OSU Target Aden Kelley Juggling Farming and High-Profile Recruitment

It’s 7:15 a.m. on Wednesday, and Aden Kelley has already had himself a morning.

He’s scrambling around for breakfast. He’s trying to dry his jeans, which were still damp after a run in the cycle (that somehow got stuck in a blanket). And in between it all, he’s got an interview with me — and he’s running late. He has to knock it out and get to the swather by 7:30 while downing a quick bite to eat and drying the jeans.

The Thomas-Fay-Custer defensive tackle is hardly a normal teenager, but this is mostly a normal morning for him as he gears up for a long day.

“I don’t know that there’s many who spend their days like this in quarantine,” he quips, deflecting my (admittedly bad) attempt to land a joke about millennials and how they spend time in a pandemic. “But that’s how I do it.”

Kelley spent Wednesday on the swather, a farm machine that cuts hay or crops and forms them into windrows. But that’s just a portion of his farming skills. Tuesday he spent his day hauling cattle in the morning for his uncle and his grandmother. The day before he hauled hay.

But between it all, Kelley is working not just on the farm, but on his game, which is drawing attention from across the country. Now a four-star recruit, Oklahoma State, Iowa State, TCU, Nebraska and a host of other programs are hard after him after he’s quickly emerged from a little-known, small-town recruit to nationally relevant.

“I didn’t work out Tuesday,” he says. “I came home, and I’m telling ya, I was going to work out then I came home and fell asleep. But I’ve been going three days a week. I’m working with my trainer to get a plan since harvest is about to start, just getting workouts away from his gym so we can adjust.”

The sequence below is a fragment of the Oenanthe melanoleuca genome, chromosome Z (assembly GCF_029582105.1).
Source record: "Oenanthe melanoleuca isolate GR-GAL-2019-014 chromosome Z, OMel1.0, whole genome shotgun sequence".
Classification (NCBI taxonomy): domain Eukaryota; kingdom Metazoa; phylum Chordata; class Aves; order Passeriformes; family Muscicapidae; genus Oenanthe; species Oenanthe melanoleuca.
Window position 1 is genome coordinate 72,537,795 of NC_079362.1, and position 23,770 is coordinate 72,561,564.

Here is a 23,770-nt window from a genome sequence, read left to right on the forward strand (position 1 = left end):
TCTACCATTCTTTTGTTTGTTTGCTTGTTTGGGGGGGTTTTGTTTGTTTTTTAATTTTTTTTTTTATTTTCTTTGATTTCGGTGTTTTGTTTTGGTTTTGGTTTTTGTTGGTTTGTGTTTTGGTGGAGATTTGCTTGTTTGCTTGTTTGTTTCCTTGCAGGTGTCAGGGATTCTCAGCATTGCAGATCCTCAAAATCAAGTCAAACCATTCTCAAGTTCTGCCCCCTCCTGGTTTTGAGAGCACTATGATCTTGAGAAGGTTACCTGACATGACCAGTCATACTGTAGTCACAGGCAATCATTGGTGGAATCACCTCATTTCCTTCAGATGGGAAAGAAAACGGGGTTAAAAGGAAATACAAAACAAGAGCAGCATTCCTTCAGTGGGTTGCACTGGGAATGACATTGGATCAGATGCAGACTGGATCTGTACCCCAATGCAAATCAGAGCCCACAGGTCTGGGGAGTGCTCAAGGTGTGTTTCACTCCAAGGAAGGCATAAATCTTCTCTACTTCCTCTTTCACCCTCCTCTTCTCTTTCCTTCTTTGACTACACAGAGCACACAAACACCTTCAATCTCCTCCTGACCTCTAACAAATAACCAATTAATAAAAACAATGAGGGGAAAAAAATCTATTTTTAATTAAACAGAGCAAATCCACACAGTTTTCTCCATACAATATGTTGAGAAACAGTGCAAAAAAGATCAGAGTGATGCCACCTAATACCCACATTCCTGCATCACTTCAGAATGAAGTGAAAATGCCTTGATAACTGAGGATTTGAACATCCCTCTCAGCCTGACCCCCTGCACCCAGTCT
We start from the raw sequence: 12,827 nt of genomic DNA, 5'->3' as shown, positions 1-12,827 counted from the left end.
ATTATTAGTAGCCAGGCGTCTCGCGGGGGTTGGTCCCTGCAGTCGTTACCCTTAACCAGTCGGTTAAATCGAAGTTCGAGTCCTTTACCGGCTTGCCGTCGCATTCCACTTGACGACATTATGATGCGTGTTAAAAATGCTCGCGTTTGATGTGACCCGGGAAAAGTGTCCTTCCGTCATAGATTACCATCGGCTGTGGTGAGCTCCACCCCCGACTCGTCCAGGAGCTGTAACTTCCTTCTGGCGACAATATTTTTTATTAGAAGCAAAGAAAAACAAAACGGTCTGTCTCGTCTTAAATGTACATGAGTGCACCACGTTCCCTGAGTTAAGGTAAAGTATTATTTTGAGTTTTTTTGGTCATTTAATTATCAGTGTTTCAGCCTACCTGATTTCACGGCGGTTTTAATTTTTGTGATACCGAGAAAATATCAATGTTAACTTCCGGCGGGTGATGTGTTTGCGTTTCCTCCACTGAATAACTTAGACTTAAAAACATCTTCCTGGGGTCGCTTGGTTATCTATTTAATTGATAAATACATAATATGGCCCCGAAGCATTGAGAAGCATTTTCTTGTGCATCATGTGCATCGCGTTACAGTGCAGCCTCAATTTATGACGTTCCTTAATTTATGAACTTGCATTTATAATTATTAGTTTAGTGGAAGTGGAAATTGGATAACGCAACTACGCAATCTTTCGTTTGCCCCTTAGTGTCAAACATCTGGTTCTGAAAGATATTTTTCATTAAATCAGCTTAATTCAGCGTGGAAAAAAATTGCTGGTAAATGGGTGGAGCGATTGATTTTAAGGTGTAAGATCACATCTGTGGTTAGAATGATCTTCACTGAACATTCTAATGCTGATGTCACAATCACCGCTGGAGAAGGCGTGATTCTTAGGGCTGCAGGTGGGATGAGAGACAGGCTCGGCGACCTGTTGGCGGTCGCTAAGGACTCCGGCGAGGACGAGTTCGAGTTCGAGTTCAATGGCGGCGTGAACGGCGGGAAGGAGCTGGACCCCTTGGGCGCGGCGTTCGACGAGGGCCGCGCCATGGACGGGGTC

Kelley tells me he’s ready for the recruiting process to meet its end. Been ready. He’s been narrowing down his schools the last couple weeks, and he’s down to a handful. Two or three. He’s trying to move forward and make his decision. In fact, he’s tried to make a decision these last few weeks.

“I wanted to commit two weeks ago, but here we are,” he said. “Making a decision has been going about like how my morning went.”

Kelley may commit today. Or maybe he’ll commit in a week, in a month, or in 2031. All he knows is that he’s ready to make a decision and continue his ascent.

“Just something less to worry about,” he says about the day he plans to commit. “I’ll feel so much better when I get this off my chest.”

Oklahoma State seems to be in a great position with Kelley. They were one of his first offers earlier this year, before he became this Aden Kelley — the one that’s garnered offers from across the country. Since then Mike Gundy’s been after him, and the defensive staff has made a concerted effort to prioritize him.

“Oklahoma State is definitely on the list,” he said. “I’m down to two, three schools. I’ve been in contact with a lot of the coaches from Oklahoma State, from Gundy to Coach Vic, Coach Richmond, Coach Clements. They’ve all been really good.”

OSU’s pitch throughout to Kelley has been a simple one.

“Stay home and make an impact here in your own state,” he says of what OSU is trying to sell him on. “That’s the big thing they’ve pointed out, the big thing that’s made sense to me. To stay home and do something special.”

That message resonates with Kelley. As an Oklahoma native he knows he can be a huge recruit for Oklahoma State. He knows he can be an impactful player down the road. And he knows he wouldn’t be alone in blazing a similar path, potentially following the footsteps of four-star recruit Collin Oliver, from Edmond Santa Fe, who committed just last week.

“He’s a heck of a player,” says Kelley, who took notice when Oliver picked the Pokes over a number of other high-major suitors.

“I saw he committed the other day, and I was kinda shocked honestly,” said Kelley. “I followed him on Twitter, he hit me up and said, ‘Hey man, make the move.’ That sparked a little something there. He’s a great player. Being another in-state kid, I know I have a chance to do something special.”

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Source: Pistols Firing